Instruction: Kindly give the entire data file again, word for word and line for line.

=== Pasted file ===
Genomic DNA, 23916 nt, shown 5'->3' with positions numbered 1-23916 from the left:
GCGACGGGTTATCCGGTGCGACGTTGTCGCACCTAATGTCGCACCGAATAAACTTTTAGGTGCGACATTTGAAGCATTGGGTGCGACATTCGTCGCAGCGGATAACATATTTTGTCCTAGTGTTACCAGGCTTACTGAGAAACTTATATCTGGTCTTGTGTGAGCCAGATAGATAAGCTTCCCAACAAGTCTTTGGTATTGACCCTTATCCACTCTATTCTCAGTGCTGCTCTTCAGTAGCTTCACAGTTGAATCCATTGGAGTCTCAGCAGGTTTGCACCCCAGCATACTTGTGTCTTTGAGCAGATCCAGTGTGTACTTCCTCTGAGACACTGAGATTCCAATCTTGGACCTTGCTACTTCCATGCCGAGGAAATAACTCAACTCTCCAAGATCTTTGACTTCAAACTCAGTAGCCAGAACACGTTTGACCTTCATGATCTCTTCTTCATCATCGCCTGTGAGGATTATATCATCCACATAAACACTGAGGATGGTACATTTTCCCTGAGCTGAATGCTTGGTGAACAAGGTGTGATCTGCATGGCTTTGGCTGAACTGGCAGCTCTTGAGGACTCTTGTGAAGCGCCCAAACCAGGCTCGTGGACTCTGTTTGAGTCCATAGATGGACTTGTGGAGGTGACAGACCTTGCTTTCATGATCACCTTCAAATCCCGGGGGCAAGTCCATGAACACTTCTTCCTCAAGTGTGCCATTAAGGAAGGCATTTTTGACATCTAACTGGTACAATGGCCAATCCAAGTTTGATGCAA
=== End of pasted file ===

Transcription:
Genomic DNA, 23916 nt, shown 5'->3' with positions numbered 1-23916 from the left:
GCGACGGGTTATCCGGTGCGACGTTGTCGCACCTAATGTCGCACCGAATAAACTTTTAGGTGCGACATTTGAAGCATTGGGTGCGACATTCGTCGCAGCGGATAACATATTTTGTCCTAGTGTTACCAGGCTTACTGAGAAACTTATATCTGGTCTTGTGTGAGCCAGATAGATAAGCTTCCCAACAAGTCTTTGGTATTGACCCTTATCCACTCTATTCTCAGTGCTGCTCTTCAGTAGCTTCACAGTTGAATCCATTGGAGTCTCAGCAGGTTTGCACCCCAGCATACTTGTGTCTTTGAGCAGATCCAGTGTGTACTTCCTCTGAGACACTGAGATTCCAATCTTGGACCTTGCTACTTCCATGCCGAGGAAATAACTCAACTCTCCAAGATCTTTGACTTCAAACTCAGTAGCCAGAACACGTTTGACCTTCATGATCTCTTCTTCATCATCGCCTGTGAGGATTATATCATCCACATAAACACTGAGGATGGTACATTTTCCCTGAGCTGAATGCTTGGTGAACAAGGTGTGATCTGCATGGCTTTGGCTGAACTGGCAGCTCTTGAGGACTCTTGTGAAGCGCCCAAACCAGGCTCGTGGACTCTGTTTGAGTCCATAGATGGACTTGTGGAGGTGACAGACCTTGCTTTCATGATCACCTTCAAATCCCGGGGGCAAGTCCATGAACACTTCTTCCTCAAGTGTGCCATTAAGGAAGGCATTTTTGACATCTAACTGGTACAATGGCCAATCCAAGTTTGATGCAA